Written by Robert Steinadler a month ago

Litecoin activated Mimblewimble – How does this improve LTC transactions?

Litecoin has activated Mimblewimble in May and not only developers and the community got excited. The Litecoin blockchain has repeatedly improved over the last couple of years. One example is the integration of the Lightning Network which is basically the same second-layer technology that is also used by Bitcoin.

What is the Mimblewimble upgrade all about and how does this improve Litecoin transactions?

Privacy means data protection

One advantage of blockchain technology is that it is transparent and everybody can check out every transaction as well as the money supply in the network. This allows checking if the protocol in question is working and that nobody is creating money out of thin air or manipulating the transaction history.

The downside of this system is that literally anybody can check out your wallet and see with whom you have transacted and how much crypto you’ll have. One option to avoid this situation is to share your wallet addresses only with as few parties as possible. If we assume that blockchain technology will be adopted by the masses at some point in the future this solution won’t work.

Everybody will be connected somehow and cannot escape prying eyes. In most countries, there is such a thing as a bank secret. And this is where Mimblewimble comes into play.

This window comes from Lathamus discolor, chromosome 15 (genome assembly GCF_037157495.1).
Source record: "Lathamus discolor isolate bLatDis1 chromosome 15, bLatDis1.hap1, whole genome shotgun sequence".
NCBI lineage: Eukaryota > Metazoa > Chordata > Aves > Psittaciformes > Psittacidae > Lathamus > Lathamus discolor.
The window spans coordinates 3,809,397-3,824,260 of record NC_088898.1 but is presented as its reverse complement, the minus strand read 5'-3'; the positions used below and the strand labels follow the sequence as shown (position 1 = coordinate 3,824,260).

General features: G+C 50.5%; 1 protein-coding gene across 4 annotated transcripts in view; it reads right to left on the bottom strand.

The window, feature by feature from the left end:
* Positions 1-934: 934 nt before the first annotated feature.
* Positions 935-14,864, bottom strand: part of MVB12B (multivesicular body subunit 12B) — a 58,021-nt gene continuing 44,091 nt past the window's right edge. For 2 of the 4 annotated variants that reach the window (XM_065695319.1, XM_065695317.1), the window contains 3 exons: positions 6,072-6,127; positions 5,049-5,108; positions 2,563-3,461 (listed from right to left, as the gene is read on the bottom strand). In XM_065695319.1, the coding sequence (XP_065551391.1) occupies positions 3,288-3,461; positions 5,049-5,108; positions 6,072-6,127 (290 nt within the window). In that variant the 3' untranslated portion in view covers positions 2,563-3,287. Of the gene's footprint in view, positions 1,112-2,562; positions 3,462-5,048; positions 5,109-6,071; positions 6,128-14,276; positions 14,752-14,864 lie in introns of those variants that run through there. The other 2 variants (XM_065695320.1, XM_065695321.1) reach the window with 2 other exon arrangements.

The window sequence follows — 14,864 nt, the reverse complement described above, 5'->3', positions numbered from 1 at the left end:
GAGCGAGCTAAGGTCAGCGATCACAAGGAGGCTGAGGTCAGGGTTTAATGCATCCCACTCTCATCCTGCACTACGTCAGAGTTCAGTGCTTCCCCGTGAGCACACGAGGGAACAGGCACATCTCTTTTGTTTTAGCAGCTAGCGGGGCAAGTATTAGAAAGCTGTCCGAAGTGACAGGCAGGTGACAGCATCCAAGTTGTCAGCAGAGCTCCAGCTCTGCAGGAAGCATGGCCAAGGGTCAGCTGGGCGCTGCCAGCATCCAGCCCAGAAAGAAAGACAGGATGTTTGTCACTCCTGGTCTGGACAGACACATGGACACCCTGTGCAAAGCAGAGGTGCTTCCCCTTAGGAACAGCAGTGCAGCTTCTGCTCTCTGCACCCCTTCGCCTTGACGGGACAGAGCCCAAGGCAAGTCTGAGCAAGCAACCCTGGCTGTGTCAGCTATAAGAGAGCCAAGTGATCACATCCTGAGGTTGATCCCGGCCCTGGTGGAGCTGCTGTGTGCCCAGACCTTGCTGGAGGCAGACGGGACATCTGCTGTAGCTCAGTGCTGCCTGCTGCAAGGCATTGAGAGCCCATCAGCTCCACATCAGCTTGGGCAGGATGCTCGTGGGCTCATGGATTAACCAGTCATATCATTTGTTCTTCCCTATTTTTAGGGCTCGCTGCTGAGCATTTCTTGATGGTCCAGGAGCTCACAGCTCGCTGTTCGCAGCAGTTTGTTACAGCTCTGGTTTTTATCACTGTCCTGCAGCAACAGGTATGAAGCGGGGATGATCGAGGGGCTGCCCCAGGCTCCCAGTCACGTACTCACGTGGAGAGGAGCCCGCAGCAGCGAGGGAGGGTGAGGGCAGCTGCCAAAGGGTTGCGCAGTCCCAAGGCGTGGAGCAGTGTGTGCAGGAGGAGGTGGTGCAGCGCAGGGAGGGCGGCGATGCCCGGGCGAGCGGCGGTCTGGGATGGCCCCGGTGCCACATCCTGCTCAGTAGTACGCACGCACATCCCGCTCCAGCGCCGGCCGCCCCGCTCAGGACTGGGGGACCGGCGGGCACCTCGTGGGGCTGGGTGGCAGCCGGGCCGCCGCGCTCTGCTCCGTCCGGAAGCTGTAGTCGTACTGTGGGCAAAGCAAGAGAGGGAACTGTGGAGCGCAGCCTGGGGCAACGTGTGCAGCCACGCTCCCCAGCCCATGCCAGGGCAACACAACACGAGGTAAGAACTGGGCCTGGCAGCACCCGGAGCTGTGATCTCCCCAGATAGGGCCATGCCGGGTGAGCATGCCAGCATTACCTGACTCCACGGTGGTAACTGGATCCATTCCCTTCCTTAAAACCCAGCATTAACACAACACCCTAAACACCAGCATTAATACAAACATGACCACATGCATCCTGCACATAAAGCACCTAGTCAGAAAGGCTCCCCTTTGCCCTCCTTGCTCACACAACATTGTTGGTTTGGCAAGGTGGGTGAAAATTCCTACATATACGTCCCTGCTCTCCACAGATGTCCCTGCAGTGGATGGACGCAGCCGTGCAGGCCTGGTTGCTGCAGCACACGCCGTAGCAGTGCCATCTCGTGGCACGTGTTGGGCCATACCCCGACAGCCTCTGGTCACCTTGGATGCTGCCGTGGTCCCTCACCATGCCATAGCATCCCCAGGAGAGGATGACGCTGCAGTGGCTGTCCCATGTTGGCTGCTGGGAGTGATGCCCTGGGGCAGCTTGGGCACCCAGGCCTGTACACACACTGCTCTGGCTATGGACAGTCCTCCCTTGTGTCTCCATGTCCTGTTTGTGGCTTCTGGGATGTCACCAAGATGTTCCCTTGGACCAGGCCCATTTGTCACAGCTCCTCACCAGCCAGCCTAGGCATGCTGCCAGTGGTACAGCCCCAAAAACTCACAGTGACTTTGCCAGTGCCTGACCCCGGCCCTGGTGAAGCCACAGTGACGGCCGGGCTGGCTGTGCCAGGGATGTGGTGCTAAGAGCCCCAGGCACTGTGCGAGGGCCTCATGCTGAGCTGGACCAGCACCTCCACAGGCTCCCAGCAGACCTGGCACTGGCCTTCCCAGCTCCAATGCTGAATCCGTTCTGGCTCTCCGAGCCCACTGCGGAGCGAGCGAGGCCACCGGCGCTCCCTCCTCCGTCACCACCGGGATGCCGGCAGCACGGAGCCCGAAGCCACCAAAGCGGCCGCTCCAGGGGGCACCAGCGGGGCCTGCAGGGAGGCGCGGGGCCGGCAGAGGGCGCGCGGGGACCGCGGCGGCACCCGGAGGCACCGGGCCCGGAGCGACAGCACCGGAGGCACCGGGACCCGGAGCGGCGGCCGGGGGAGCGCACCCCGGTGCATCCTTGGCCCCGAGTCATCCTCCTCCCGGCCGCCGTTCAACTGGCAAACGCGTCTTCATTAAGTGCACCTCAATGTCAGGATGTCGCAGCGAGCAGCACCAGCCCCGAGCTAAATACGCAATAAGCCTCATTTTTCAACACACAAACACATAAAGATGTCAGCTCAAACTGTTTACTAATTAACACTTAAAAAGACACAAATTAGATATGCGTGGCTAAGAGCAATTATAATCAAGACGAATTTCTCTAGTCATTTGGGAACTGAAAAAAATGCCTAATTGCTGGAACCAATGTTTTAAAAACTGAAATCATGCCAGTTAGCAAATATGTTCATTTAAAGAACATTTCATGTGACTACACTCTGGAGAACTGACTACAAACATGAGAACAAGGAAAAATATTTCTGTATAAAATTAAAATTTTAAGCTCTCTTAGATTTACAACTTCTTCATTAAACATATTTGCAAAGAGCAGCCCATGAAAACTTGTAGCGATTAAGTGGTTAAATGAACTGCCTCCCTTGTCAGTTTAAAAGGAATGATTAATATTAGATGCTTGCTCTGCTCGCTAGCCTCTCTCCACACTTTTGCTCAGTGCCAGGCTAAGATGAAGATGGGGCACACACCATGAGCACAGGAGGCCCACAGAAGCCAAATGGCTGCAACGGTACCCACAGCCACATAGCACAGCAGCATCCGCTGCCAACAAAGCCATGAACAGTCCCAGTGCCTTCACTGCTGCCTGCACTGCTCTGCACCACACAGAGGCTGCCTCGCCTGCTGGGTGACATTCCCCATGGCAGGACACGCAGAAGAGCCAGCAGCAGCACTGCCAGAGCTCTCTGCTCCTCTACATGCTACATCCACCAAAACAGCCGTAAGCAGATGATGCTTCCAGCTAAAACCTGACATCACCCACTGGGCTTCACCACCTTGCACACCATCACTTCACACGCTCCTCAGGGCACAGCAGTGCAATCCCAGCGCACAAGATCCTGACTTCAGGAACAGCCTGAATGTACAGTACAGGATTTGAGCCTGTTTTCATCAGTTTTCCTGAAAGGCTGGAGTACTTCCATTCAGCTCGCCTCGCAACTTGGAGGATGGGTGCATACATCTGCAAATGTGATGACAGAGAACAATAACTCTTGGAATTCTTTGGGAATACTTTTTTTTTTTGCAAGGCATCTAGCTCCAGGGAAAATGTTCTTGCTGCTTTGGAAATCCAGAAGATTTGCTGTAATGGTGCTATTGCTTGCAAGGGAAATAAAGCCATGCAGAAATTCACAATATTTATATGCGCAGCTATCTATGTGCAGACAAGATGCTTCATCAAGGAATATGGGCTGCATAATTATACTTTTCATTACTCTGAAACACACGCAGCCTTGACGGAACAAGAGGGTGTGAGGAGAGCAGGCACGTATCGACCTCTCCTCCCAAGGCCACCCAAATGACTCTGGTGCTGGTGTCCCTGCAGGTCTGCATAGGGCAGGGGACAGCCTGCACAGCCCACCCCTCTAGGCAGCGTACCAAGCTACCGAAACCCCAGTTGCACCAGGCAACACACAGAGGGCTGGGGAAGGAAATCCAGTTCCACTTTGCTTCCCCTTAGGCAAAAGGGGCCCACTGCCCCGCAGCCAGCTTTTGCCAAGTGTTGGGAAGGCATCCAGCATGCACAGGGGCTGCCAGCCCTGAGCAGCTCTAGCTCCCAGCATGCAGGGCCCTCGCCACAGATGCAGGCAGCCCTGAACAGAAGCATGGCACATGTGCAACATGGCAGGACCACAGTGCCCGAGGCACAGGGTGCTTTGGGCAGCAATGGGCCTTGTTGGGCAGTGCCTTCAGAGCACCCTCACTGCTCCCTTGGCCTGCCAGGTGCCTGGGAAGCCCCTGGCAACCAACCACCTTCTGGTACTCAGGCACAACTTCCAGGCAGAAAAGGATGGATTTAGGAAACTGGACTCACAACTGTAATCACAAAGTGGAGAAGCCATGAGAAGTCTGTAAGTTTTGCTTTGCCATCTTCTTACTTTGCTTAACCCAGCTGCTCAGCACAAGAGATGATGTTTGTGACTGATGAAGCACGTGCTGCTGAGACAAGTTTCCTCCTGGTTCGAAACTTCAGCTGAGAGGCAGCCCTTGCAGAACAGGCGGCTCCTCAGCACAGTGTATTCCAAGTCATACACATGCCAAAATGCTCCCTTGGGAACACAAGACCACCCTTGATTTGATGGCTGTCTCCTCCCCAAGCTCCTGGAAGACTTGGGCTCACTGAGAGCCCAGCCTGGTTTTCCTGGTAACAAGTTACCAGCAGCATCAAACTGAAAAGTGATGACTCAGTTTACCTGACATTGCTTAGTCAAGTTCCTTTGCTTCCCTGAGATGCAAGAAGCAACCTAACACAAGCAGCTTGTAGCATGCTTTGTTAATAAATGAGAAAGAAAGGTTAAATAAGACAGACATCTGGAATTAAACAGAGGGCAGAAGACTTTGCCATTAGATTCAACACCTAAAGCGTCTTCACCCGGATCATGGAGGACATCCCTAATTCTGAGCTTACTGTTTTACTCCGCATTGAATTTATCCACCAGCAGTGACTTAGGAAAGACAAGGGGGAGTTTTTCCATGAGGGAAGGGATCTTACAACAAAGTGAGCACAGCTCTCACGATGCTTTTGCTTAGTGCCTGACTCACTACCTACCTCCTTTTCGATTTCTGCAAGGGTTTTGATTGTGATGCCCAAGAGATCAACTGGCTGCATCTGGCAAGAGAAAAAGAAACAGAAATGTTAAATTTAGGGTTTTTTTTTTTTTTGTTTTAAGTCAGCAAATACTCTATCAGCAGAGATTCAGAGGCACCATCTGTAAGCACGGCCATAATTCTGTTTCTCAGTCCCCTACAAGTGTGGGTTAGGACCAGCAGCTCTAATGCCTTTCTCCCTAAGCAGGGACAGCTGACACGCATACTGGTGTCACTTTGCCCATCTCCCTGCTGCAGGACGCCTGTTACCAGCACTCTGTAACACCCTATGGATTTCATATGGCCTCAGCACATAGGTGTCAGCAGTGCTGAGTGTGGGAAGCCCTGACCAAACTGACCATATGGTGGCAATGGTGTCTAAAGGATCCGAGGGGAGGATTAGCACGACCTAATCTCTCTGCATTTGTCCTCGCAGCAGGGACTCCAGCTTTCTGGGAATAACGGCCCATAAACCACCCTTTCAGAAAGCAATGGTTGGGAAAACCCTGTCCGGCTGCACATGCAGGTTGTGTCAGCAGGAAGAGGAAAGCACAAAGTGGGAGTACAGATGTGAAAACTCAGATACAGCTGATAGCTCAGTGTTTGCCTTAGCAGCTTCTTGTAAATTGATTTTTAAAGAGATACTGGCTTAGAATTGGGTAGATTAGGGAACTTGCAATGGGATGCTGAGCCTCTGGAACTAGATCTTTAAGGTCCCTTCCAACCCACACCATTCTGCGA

MWEB obfuscates transactions

In order to activate Mimblewimble, the developers chose to push the MWEB upgrade through a block extension rather than implementing the protocol upgrade through a hard fork, hence the name Mimblewimble Extension Blocks (MWEB). This leaves all nodes with the option to choose whether they accept blocks with or without the extension.

Users can opt-in for MWEB transactions but don’t have to choose the additional privacy protection. This also means that it is still possible to pinpoint transactions through blockchain analysis. The point here is that in order to protect your data you don’t have to opt for a 100 % anonymous transaction method.

Exchanges and service providers using blockchain analysis for compliance will check transactions anyway and they already know who you are since you’re a customer with them. Unauthorized third parties on the other hand are not supposed to search your transaction history and check your wallet balance. Mimblewimble may “only” provide 90 % of the protection that users enjoy with privacy coins like Monero. But it is quite enough to do the trick and guarantee the basic privacy of your data.

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